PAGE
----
Australian Short Track Skating Relay Team Bronze Medal

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SpeakersMoss Mr Kevin; Causley Mr Ian
BusinessPrivate Members Statements

Mr MOSS (Canterbury) [5.29]: My most pleasant task tonight is to pay tribute to the endeavours of four young Australians who since last weekend have been fondly called the bronzed Aussies. I am referring to the fantastic achievement at the Lillehammer Winter Olympics of Andrew Murther, Kieran Hansen, Richard Nizielski and Stephen Bradbury, who are known throughout Australia and worldwide as winners of the bronze medal in the
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men's short track 5,000 metre skating relay. That achievement was most exciting for all Australians. The team made history - the first time Australia has won a medal at a Winter Olympics.

It was also exciting because at these Olympics Australia was up there with the other successful countries; in fact I think we came 22nd overall. On the one hand that might not sound all that good, but when you consider that 66 nations competed at the Winter Olympics, our 22nd placing put us in the top one-third of nations. That is a great achievement in the Winter Olympics for sunny Australia, and we have the men's relay team to thank for that achievement. My constituents and I were doubly pleased because a team of our local boys were successful. I say that because although these young men live in various cities - in fact two of the four skaters live interstate - all of them have trained at the Canterbury olympic rink at different times. In fact Andrew Murtha and Kieren Hansen still train at Canterbury, and Andrew Murtha is an employee of Canterbury Council.

I also want to congratulate the Canterbury rink on the part it has played in the Olympics and on its contribution to skating. The rink has been operating for more than 20 years now, and is currently being upgraded to international standard. It is successful because it is run by a co-operative that I believe is very dedicated to skating as a sport, as an art form and as a recreational activity. The rink caters for figure skating, speed skating and ice hockey. It has a skating club that accommodates all ages and stages of skating. It is a great venue for beginners, advanced skaters and, of course, highly skilled skaters. The rink's success is reflected in the composition of this skating team at the 1994 Olympics, with half of the team coming from the Canterbury ice rink. Steven and Danielle Carr, the brother and sister Australian figure skating pairs champions, also hail from the Canterbury ice rink, and of course the Carrs once again at these Olympics brought great credit to Australia.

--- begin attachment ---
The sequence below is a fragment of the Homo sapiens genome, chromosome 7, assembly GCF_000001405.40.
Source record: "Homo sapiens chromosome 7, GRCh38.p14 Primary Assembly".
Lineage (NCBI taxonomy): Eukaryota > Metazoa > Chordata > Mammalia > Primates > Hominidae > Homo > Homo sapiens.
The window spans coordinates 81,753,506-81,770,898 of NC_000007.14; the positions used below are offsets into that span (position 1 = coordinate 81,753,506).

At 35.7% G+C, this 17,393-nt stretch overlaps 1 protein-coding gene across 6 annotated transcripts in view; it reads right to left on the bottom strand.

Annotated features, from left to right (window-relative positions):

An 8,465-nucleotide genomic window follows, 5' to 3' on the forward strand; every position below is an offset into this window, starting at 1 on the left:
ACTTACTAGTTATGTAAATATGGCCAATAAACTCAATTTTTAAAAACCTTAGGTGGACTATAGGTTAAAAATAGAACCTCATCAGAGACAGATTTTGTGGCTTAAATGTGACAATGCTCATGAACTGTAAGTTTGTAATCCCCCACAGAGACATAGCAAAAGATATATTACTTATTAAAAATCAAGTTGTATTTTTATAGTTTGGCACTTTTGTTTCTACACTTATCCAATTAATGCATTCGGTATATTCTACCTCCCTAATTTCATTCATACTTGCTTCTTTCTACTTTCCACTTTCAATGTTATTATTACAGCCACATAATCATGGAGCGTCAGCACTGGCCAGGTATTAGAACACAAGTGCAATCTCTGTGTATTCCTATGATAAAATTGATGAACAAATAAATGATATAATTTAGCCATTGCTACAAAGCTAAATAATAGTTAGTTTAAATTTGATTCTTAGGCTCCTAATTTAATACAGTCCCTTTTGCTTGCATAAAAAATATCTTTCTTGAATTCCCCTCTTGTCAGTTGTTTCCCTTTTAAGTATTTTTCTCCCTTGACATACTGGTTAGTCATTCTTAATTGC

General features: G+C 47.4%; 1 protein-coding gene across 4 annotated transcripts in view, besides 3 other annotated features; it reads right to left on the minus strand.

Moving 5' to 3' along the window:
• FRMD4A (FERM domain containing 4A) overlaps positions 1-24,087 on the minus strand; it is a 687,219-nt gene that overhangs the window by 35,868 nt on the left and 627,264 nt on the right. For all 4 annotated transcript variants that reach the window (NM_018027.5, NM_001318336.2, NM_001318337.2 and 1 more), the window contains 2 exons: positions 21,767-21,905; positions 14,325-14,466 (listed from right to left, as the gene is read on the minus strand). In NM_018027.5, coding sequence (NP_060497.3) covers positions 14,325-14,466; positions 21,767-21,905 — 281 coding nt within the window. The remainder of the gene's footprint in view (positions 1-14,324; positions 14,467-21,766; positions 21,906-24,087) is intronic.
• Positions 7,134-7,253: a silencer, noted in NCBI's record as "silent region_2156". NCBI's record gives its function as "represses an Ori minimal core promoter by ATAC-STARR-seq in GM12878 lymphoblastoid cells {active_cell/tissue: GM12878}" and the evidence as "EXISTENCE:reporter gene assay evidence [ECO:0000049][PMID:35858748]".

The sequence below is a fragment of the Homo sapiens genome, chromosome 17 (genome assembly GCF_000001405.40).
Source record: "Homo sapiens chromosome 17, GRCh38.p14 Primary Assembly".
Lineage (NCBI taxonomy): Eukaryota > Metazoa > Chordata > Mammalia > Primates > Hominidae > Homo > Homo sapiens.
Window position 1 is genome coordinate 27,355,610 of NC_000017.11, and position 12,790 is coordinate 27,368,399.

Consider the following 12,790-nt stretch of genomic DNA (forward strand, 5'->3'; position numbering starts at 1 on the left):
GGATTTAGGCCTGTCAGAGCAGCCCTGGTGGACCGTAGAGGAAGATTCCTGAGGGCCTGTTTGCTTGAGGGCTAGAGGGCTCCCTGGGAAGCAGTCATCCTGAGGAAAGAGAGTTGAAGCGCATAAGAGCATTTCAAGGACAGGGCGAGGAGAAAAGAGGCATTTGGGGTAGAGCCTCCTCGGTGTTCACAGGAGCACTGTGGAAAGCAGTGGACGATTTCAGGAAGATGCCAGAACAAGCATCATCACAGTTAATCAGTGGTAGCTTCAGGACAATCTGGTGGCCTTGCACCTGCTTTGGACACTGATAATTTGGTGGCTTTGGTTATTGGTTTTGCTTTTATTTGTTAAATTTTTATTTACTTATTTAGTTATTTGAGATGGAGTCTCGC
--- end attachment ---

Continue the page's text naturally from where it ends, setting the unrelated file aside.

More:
All who represented Australia at the Lillehammer Games deserve the praise of this Parliament and I am sure my comments are endorsed by all members. But once again I want to single out the achievement of the men's relay team, who over the years have been very ably assisted by the staff, the coaches and the facilities at the Canterbury ice rink. The relay team has our applause for putting Australia on the map in terms of winter Olympic fame.

Mr CAUSLEY (Clarence - Minister for Agriculture and Fisheries, and Minister for Mines) [5.32]: I join with the honourable member for Canterbury in congratulating the men's speed relay team, which did extremely well. I acknowledge also Kirstie Marshall, who went very close. I am sure that all of Australia was hoping that she could have succeeded in that final jump, after having performed well on her first attempt. For such a small country that does not have the facilities or the climate of some other countries, whose people are virtually born on the ice and spend most of their time on it, we did very well. Certainly members on this side of the House join with the honourable member for Canterbury in congratulating all those concerned.